Monday, December 05, 2016

Ask Me Anything #59

This "Ask Me Anything" closes out the year, a time of looking back and a time of pondering what lies ahead. Ask me anything you want.  Anything except what is happening with the Milestone relaunch, because I don't have an answer for you beyond "it's still moving forward."

Questions can be posted in the comments section below, and I'll either answer them there, or in a separate post sometime later in the month.

I've been asked a lot of good, thought provoking questions in the past as well as some really banal ones, all of which I tried to answer. You can see the previous questions by visiting Ask Me Anything  #1#2 ,  #3#4#5#6 , #7 , #8#9,  #10,  #11,  #12 , #13#14,  #15 , #16#17 , #18 , #19,  #20,  #21#22,  #23#24#25#26#27#28#29#30#31#32#33#34#35#36#37#38#39#40#41#42,  #43#44#45,  #46#47,  #48#49,  #50,  #51#52 , #53#54#55#56,  #57, and #58.

Answers not found following the questions can be found in the archives section for each associated month under Ask Me Anything.

Now ask away. 


Anonymous said...

(I apologize in advance for the long post)

1)How do you think a comic book movie should be done?

We live in a world where comic book movies are a HUGE thing (i think we get about 5 a year) and they are all over the place when it comes to style (Marvel being more comedic in tone while DC tends to be more dark and serious). Each has their strengths and weaknesses. I feel Marvel Tends to ruin climactic moments with comedy despite their great story telling while DC certainly makes us feel like they are in serious danger, but isnt for the younger audience.

A key example of this would be Iron-man 3. At the end of the movie you have that REALLY cool scene where Tony is jumping from suit to suit, just a fantastic action sequence, it comes to that final stand off with the bad guy, he summons his final suit flys into a pole and breaks apart and then he uses it to take the guy out. Marvel, at least to me, tends to ruin these awesome action sequences or suspenseful moments with comedy. I wont lie, in the scene i mentioned about i laughed but i feel it took away from the end end result since the action and suspense decreases a bit with comedy in it.

2) Do you think Movies being in a shared universe is a good thing or a bad thing?

While i love the universes we are given cause i love heroes, i am worried that this is a bad thing in the long wrong. Superheroes can last forever in comics because they dont really age, the stories just go on forever and the artists draw them as such. That is why Superman and batman (who just recently had there 75th anniversary) are still young in the comics. However in the movies, lets RDJ dies, suddenly we get a new looking Ironman and we have to act like nothing happened. I just feel that despite the money they make, Marvel and DC both have massive plans that are years out and if something goes wrong these plans are more or less done.

On the flip side, The first spiderman films (starring toby) are absolutely amazing (minus number 3 but even that wasnt...AWFUL) and they ended so it is in its own little bubble.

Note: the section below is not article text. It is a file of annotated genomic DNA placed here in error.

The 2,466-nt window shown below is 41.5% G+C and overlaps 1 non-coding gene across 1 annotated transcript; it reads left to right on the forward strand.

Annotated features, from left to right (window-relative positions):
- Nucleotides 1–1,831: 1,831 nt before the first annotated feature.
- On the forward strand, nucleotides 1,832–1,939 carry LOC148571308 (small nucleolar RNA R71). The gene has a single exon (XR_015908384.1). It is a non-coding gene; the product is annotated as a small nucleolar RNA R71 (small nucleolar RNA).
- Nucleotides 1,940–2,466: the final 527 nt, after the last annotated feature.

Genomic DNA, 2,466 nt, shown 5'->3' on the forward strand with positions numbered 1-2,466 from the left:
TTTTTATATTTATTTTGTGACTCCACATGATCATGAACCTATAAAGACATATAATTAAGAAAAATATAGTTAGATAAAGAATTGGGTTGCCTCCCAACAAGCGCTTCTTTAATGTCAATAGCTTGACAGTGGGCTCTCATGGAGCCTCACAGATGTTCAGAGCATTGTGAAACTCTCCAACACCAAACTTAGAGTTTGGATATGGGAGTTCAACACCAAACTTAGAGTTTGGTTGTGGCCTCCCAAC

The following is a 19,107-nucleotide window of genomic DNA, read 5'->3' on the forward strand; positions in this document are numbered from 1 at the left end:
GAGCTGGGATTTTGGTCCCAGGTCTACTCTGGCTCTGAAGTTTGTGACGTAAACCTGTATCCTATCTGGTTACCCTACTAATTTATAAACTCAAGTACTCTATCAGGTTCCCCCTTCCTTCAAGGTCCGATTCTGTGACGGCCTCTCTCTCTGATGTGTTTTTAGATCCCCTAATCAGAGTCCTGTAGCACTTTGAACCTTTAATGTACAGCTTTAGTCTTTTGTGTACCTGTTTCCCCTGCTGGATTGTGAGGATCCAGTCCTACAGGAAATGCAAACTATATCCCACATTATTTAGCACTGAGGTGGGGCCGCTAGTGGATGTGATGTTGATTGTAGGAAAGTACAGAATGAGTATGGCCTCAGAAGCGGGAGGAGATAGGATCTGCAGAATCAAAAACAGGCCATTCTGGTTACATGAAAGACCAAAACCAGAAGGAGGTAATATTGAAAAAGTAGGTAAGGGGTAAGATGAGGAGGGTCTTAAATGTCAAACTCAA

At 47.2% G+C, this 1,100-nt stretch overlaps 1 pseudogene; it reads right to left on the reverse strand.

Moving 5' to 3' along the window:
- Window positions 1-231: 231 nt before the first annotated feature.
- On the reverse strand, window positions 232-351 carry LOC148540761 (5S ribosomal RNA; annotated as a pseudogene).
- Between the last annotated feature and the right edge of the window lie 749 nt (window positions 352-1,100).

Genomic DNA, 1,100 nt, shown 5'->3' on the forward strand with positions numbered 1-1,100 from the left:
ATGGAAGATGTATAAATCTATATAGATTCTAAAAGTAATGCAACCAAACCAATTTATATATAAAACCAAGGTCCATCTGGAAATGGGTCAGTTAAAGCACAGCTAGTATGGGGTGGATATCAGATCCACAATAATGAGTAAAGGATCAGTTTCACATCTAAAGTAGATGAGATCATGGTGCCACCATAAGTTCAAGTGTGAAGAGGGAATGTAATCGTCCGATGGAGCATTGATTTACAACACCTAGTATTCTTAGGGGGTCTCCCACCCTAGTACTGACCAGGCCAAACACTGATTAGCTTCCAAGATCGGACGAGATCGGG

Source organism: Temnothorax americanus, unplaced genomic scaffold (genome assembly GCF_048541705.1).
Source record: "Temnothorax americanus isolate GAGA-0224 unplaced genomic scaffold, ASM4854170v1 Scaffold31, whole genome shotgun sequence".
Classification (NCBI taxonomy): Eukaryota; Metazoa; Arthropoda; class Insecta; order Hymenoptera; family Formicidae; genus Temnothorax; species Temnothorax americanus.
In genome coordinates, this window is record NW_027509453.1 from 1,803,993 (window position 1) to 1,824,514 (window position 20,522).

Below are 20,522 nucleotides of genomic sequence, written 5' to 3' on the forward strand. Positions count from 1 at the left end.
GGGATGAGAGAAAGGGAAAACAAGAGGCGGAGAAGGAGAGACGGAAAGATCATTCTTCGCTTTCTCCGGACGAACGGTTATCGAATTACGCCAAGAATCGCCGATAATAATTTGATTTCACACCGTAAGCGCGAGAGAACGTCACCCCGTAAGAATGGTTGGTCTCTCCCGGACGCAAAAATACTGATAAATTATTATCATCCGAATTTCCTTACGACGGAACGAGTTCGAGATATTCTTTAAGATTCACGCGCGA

John Rozum said...

1. I think it all depends on the property itself. Some of them lend themselves more to comedic moments than others, but I actually like the comedic aspects. I think it's one of the reasons Marvel is super successful with their movies while DC isn't. Marvel has embraced the more colorful, fantastic aspect of their superheroes, which means also admitting that some of those aspects are a bit goofy. Warner Brothers, on the other hand seems to be almost embarrassed that they're making movies about colorful costumed superheroes, so instead has removed the colorful, and anything else fun about them. I enjoyed Nolan's Batman trilogy (particularly the Dark Knight). While I admired his attempt to establish Batman as something that could exist in the real world, I don't think it was a wise decision to continue with that model as it doesn't work with the other superheroes in DC's pantheon. Dark Superman is nothing I have an interest in seeing. The only post-Nolan DC movie I have any interest in is Wonder Woman. My feeling is if you're going to be making these comic book movies, embrace them for what they are and fill them with awe inspiring spectacle.

2. Shared Universe movies are something I don't mind in theory. I loved the Universal horror movies of the 1930s-1940s which were a shared universe phenomenon (probably the first). I don't have high hopes at their new attempt to do this. I think it's worked really well for Marvel. Not only are they building a successful brand with it, but they are getting people to see movies they might otherwise skip (Ant-Man, Dr. Strange, Guardians of the Galaxy) by making every part of that shared universe seem indispensable towards enjoying it as a whole. They also did it wisely by introducing their characters individually before integrating them.

DS attempts at this only feel like a cash grab in trying to catch up to what Marvel has done and replicate that success, but I think it's probably too late for them. With the overabundance of super hero movies set to clog movie theaters, the spectacle will no longer be so special, and I don't think people who are now comfortable in the Marvel cinematic universe are going to want to invest themselves in a new one. I think the over saturation will eventually bring even Marvel's output to a trickle in not complete halt.

As for switching actors. It doesn't bother me at all. James Rhodes was recast by Iron Man 2. Spider-Man is on his third incarnation, with dead villains recast and resurrected, too. These companies are invested in the characters, not the actors. It's actually not that much different than having artists switch in the comics.